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DGIST-led team improves efficiency of photocatalyst for conversion of atmospheric CO2 to hydrocarbon fuels

Researchers at the Daegu Gyeongbuk Institute of Science and Technology (DGIST), with colleagues in Korea, Japan, and the US, have added copper and platinum nanoparticles to the surface of a blue titania photocatalyst, thereby significantly improving its ability to recycle atmospheric carbon dioxide into hydrocarbon fuels (methane and ethane).

The modified photocatalyst converted sunlight to fuel with a maximum efficiency of 3.3% over 30-minute periods.

Herein we report a photocatalyst, reduced blue-titania sensitized with bimetallic Cu–Pt nanoparticles that generates a substantial amount of both methane and ethane by CO2 photoreduction under artificial sunlight (AM1.5): over a 6 h period 3.0 mmol g−1 methane and 0.15 mmol g−1 ethane are obtained (on an area normalized basis 0.244 mol m−2 methane and 0.012 mol m−2 ethane), while no H2 nor CO is detected. This activity (6 h) translates into a sustained Joule (sunlight) to Joule (fuel) photoconversion efficiency of 1%, with an apparent quantum efficiency of φ = 86%. The time-dependent photoconversion efficiency over 0.5 h intervals yields a maximum value of 3.3% (φ = 92%).

—Sorcar et al.

This photoconversion efficiency is an important milestone, the researchers report in their study published in the journal Energy and Environmental Science, as it means that large-scale use of this technology is becoming a more realistic prospect.

Photocatalysts are semiconducting materials that can use the energy from sunlight to catalyze a chemical reaction. Scientists are investigating their use to trap carbon dioxide from the atmosphere as one of many means to alleviate global warming. Some photocatalysts are being tested for their ability to recycle carbon dioxide into hydrocarbon fuels such as methane, the main component found in natural gas.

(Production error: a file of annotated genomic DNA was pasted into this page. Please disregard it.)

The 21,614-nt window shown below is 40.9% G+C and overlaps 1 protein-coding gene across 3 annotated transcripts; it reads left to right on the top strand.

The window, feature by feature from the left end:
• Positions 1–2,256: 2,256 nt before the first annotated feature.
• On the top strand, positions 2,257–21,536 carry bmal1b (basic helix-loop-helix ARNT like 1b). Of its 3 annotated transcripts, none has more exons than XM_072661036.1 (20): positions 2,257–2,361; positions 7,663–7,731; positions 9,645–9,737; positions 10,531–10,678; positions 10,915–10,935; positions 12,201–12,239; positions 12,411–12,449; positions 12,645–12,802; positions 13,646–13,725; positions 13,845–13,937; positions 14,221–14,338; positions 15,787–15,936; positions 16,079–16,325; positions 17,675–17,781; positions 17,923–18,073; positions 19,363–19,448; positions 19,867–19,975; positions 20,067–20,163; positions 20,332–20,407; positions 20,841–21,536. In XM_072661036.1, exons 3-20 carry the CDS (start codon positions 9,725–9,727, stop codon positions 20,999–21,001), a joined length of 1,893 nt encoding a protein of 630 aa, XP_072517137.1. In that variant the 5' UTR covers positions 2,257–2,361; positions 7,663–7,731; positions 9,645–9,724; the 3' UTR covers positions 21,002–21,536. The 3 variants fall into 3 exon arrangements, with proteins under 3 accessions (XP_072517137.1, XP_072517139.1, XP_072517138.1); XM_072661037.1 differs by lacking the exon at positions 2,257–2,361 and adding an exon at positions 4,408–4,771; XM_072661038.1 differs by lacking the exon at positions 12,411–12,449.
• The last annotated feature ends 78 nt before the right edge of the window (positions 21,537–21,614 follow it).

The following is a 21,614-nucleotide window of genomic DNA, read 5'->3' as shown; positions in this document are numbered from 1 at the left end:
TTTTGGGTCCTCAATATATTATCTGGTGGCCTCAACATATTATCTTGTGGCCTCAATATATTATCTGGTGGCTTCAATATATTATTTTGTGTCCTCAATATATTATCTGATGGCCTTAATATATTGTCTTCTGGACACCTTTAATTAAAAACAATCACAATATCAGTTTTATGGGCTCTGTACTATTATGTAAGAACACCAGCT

Methane combustion releases less carbon dioxide into the atmosphere compared to other fossil fuels, making it an attractive alternative. But scientists have been finding it difficult to manufacture photocatalysts that produce a large enough yield of hydrocarbon products for their use to be practical.

Professor Su-Il In of DGIST’s Department of Energy Science and Engineering and his colleagues modified a blue titania photocatalyst by adding copper and platinum nanoparticles to its surface.

Copper has good carbon dioxide adsorption property while platinum is very good at separating the much-needed charges generated by the blue titania from the sun’s energy.

The team developed a novel set-up to measure accurately the catalyst’s photoconversion efficiency. The catalyst was placed in a chamber that received a quantifiable amount of artificial sunlight. Carbon dioxide gas and water vapor moved through the chamber, passing over the catalyst. An analyzer measured the gaseous components coming out of the chamber as a result of the photocatalytic reaction.


Fuel production efficiency of titanium dioxide photocatalyst with copper-platinum alloy co-catalyst (a) and a photo of photocatalyst observed by HRTEM (b). Credit ©DGIST

The blue titania catalyst converts the energy in sunlight into charges that are transferred to the carbon and hydrogen molecules in carbon dioxide and water to convert them into methane and ethane gases. The addition of copper and platinum nanoparticles on the catalyst’s surface was found to significantly improve the efficiency of this process.

The photocatalyst has a very high conversion efficiency and is relatively easy to manufacture, making it advantageous for commercialization.

—Prof. In

The team plans to continue its efforts to further improve the catalyst’s photoconversion efficiency, to make it thick enough to absorb all incident light, and to improve its mechanical integrity to enable easier handling.


  • Saurav Sorcar, Yunju Hwang, Jaewoong Lee, Hwapyong Kim, Keltin M. Grimes, Craig A. Grimes, Jin-Woo Jung, Chang-Hee Cho, Tetsuro Majima, Michael R. Hoffmannd and Su-Il In (2019) “CO2, water, and sunlight to hydrocarbon fuels: a sustained sunlight to fuel (Joule-to-Joule) photoconversion efficiency of 1%” Energy Environ. Sci. doi: 10.1039/C9EE00734B



I'm sure that the people in the field know how to read between the lines here, but it would be nice to have an explanation of what happens to the oxygen in the feedstock for the enlightenment of non-specialists.

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